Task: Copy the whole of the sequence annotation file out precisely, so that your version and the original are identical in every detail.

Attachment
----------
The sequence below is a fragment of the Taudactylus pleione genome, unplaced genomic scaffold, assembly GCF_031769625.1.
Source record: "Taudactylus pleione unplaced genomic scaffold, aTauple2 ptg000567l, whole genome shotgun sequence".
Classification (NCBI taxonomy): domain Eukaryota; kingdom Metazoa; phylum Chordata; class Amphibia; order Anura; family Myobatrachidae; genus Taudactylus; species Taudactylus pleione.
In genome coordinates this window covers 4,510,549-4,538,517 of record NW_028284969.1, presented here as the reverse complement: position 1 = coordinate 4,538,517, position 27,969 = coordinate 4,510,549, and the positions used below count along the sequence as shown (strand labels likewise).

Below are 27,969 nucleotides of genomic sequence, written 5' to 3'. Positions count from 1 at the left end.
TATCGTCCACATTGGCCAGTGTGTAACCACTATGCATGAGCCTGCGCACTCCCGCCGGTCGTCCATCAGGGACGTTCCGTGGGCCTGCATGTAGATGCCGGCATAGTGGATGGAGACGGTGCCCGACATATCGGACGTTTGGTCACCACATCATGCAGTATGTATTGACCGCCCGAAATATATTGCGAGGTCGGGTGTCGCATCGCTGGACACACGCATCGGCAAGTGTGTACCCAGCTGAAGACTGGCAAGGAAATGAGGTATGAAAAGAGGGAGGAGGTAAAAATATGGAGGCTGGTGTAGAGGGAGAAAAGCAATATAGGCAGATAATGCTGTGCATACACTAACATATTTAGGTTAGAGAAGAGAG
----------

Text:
The sequence below is a fragment of the Taudactylus pleione genome, unplaced genomic scaffold, assembly GCF_031769625.1.
Source record: "Taudactylus pleione unplaced genomic scaffold, aTauple2 ptg000567l, whole genome shotgun sequence".
Classification (NCBI taxonomy): domain Eukaryota; kingdom Metazoa; phylum Chordata; class Amphibia; order Anura; family Myobatrachidae; genus Taudactylus; species Taudactylus pleione.
In genome coordinates this window covers 4,510,549-4,538,517 of record NW_028284969.1, presented here as the reverse complement: position 1 = coordinate 4,538,517, position 27,969 = coordinate 4,510,549, and the positions used below count along the sequence as shown (strand labels likewise).

Below are 27,969 nucleotides of genomic sequence, written 5' to 3'. Positions count from 1 at the left end.
TATCGTCCACATTGGCCAGTGTGTAACCACTATGCATGAGCCTGCGCACTCCCGCCGGTCGTCCATCAGGGACGTTCCGTGGGCCTGCATGTAGATGCCGGCATAGTGGATGGAGACGGTGCCCGACATATCGGACGTTTGGTCACCACATCATGCAGTATGTATTGACCGCCCGAAATATATTGCGAGGTCGGGTGTCGCATCGCTGGACACACGCATCGGCAAGTGTGTACCCAGCTGAAGACTGGCAAGGAAATGAGGTATGAAAAGAGGGAGGAGGTAAAAATATGGAGGCTGGTGTAGAGGGAGAAAAGCAATATAGGCAGATAATGCTGTGCATACACTAACATATTTAGGTTAGAGAAGAGAG